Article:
On the first day of a teachers strike at four Chicago International Charter Schools, the hallways of CICS Northtown sat empty. In the school’s gym, the whir from a lone custodian polishing the floor echoed through the cavernous, empty room.
But outside the school, an energized crowd of both current and former students joined some 30 teachers, paraprofessionals and supporters who were talking, joking and chanting while marching with signs calling for more funding and in support of school counselors and social workers.
“My teachers told me they were going on strike, so I felt like I had to come and support them,” said junior Angel Ortega, who was spending his morning on the picket line.
Despite the charter network’s pledge to keep its schools open during a strike, only one student showed up Tuesday morning at Northtown’s campus, which normally holds 900 students.
Inside, Principal Torry Bennett walked briskly through through empty hallways and past the doors of silent classrooms.
“It’s incredibly sad to see a school that is normally bustling and just full of energy and positive interactions completely empty,” said Bennett, who has been the principal at Northtown for four years. “I have a large administrative team all of whom are ready to serve students, but I have only one student who made it into the building.”
With a population that is 80 percent from low- income families, Bennett said she is particularly concerned about students who are homeless or food insecure. “The fact that they are not here means they are not receiving the support services they need,” Bennett said. “We want families to know that while the strike is going on… our school is open.”
She said she supports an increase in teacher pay. “I want teachers to be fairly compensated.” she said. “You want to recruit the best and brightest in the field of education, and better wages will help us do that.”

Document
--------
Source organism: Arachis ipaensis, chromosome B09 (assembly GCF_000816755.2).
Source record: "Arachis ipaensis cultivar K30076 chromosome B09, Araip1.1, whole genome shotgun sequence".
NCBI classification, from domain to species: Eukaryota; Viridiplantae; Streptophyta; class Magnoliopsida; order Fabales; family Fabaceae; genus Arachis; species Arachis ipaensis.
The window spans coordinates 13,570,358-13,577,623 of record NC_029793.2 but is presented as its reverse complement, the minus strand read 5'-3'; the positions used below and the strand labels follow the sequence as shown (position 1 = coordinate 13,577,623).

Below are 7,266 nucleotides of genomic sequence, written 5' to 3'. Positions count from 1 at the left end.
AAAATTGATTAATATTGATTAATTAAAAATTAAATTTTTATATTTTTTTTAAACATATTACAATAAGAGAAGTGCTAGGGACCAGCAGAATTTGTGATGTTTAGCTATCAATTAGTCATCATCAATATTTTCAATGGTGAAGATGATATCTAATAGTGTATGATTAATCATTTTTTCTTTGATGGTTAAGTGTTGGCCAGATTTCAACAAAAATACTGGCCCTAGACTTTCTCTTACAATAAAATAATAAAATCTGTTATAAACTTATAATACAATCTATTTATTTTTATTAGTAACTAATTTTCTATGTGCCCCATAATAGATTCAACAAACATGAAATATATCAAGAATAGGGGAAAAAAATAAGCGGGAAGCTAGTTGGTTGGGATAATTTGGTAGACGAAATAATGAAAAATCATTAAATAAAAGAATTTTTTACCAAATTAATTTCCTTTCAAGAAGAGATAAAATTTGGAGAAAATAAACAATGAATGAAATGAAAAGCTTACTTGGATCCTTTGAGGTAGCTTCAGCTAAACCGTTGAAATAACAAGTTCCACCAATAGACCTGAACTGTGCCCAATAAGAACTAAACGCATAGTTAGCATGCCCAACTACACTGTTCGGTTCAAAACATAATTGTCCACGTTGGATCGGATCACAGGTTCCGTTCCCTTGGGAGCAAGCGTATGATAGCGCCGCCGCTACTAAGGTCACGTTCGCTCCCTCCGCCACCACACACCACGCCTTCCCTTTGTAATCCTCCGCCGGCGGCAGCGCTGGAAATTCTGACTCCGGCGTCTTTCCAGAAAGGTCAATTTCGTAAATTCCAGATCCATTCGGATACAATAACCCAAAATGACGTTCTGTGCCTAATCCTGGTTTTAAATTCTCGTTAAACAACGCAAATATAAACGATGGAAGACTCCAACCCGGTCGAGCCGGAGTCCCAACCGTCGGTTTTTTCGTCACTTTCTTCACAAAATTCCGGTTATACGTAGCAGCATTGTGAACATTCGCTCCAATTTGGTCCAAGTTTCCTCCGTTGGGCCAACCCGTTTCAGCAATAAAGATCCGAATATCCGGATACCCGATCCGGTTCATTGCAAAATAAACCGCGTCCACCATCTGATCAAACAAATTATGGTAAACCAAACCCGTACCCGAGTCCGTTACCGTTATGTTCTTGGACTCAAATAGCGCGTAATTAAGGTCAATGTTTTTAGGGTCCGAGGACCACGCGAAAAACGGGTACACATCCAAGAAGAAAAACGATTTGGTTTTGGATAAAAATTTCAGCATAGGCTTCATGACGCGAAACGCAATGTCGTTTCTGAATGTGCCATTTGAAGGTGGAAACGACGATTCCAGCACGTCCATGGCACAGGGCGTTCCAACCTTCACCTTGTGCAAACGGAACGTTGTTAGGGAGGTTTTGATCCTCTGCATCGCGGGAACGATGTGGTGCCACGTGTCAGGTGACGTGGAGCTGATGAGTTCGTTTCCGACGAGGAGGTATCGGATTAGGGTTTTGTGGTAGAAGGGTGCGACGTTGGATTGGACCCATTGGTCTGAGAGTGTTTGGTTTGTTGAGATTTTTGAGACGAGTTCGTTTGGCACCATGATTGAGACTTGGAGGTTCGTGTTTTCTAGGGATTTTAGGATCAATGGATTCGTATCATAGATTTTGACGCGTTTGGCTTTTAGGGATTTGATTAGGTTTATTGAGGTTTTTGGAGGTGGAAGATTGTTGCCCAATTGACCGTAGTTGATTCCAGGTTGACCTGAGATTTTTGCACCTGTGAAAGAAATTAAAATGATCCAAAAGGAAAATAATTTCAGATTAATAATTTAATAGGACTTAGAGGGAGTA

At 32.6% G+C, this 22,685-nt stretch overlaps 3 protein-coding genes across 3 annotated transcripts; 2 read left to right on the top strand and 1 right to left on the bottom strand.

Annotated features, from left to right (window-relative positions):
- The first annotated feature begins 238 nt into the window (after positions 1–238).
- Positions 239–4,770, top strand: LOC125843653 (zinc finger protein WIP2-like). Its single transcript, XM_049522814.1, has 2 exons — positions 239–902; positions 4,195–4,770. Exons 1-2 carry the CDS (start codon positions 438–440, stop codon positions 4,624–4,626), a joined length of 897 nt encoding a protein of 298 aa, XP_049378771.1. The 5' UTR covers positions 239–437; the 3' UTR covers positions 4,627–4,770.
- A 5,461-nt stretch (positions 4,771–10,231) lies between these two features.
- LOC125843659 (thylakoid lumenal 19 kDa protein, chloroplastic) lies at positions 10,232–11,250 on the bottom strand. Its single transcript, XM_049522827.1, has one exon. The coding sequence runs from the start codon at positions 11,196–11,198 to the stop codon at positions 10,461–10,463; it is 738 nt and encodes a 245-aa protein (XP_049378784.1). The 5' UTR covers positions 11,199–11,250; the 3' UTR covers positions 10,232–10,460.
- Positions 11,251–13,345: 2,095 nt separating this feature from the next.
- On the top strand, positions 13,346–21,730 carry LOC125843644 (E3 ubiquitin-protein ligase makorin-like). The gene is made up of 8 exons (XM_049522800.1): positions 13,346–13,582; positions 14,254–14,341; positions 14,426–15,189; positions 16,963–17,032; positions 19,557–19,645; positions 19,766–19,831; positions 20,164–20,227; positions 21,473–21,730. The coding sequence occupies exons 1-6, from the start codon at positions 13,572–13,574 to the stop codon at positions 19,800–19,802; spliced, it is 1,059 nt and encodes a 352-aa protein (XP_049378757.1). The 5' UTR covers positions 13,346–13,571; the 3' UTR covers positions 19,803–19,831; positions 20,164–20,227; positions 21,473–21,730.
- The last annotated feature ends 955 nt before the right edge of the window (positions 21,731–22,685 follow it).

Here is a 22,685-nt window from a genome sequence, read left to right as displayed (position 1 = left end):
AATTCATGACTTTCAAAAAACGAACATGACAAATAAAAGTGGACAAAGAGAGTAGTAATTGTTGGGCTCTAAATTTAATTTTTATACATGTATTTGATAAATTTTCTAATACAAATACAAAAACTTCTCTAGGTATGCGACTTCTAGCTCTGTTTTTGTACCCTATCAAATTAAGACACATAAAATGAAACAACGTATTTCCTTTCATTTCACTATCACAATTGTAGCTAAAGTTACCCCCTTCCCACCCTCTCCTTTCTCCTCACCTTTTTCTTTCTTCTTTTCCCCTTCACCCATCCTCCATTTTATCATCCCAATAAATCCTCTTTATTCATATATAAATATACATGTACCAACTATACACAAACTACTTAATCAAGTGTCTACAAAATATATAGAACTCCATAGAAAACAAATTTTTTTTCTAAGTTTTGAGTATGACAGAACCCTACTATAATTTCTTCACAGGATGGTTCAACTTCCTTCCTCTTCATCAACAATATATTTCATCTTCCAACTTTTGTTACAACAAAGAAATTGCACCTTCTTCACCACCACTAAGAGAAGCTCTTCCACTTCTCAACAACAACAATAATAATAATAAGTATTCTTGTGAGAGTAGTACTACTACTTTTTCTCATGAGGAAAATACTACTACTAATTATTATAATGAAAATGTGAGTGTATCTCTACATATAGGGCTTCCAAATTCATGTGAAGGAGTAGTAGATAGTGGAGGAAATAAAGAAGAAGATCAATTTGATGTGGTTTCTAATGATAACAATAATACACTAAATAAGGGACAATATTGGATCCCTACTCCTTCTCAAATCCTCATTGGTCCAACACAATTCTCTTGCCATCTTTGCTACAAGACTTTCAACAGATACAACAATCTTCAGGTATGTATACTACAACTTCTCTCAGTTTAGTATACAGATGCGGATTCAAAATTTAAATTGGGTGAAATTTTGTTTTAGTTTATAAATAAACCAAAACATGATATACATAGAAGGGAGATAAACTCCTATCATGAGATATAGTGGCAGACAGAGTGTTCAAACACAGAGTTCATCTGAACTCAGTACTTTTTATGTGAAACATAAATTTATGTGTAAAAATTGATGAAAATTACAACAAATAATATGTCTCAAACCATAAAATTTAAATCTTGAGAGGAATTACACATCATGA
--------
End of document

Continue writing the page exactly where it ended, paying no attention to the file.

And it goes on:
Among educators’ demands are increased pay that rewards their education levels and experience, more counselors and social workers and smaller class sizes. They are also angry at recent changes in benefits, including no longer offering paid parental leave.
Union representatives, educators and management bargained until 10 p.m. Monday without reaching an agreement. More than 30 bargaining sessions have stretched over months.
Negotiations have stalled over a management proposal to cut school services in exchange for a pay raise. Union officials said the network has offered teachers an 8 percent raise in the first year of the contract, but only if they agree to staffing cuts in some areas like counseling and social workers.
Lisa Kane, a counselor at CICS Northtown Academy on the Northwest side, said her school was “very lucky” to have three full-time counselors and four full-time social workers for more than 900 students.
Those students are part of a particularly diverse student body that Krane says need support. At CICS Northtown, which administrators say is the most diverse charter school, more than half of the students are Latino, 20 percent of students are white, followed by 16 percent Asian, and 7 percent African-American.
But, in recent negotiations, those supports, and Krane’s job, seemed to be at risk. “They have threatened at the table that to fully fund our contract they’ll have to cut social worker and student services personnel,” Krane said.
“Student services are the glue that holds our schools together,” said Krane, a former English teacher who now provides academic and social-emotional counseling for juniors at CICS Northtown, many of whom Krane says are first-generation college students.
“We’re not looking to add positions, we’re just looking to keep the positions that we have,” she said.
Kha Tran, a second-year social studies teacher at CICS Northtown, said Tuesday morning that he also wanted to make sure that counselors or social workers weren’t cut in the negotiations. “Our student services team is very important to us and we want to make sure we keep them, that is one of the unique things about our schools,” said Tran.
He also hoped to see a reduction in class sizes, as he felt that smaller classes made it easier for his students to learn.
In his brief teaching career, Tran has experienced the uncertainty of working in public education. The first school where he taught, Amandla Charter school in Englewood, would go on to close this past summer. While he was at School District 69 in Skokie, the district narrowly avoided a strike in 2016. Now, in his second year at CICS Northtown, he was on strike.
The bargaining team continued negotiation with management at 10 a.m.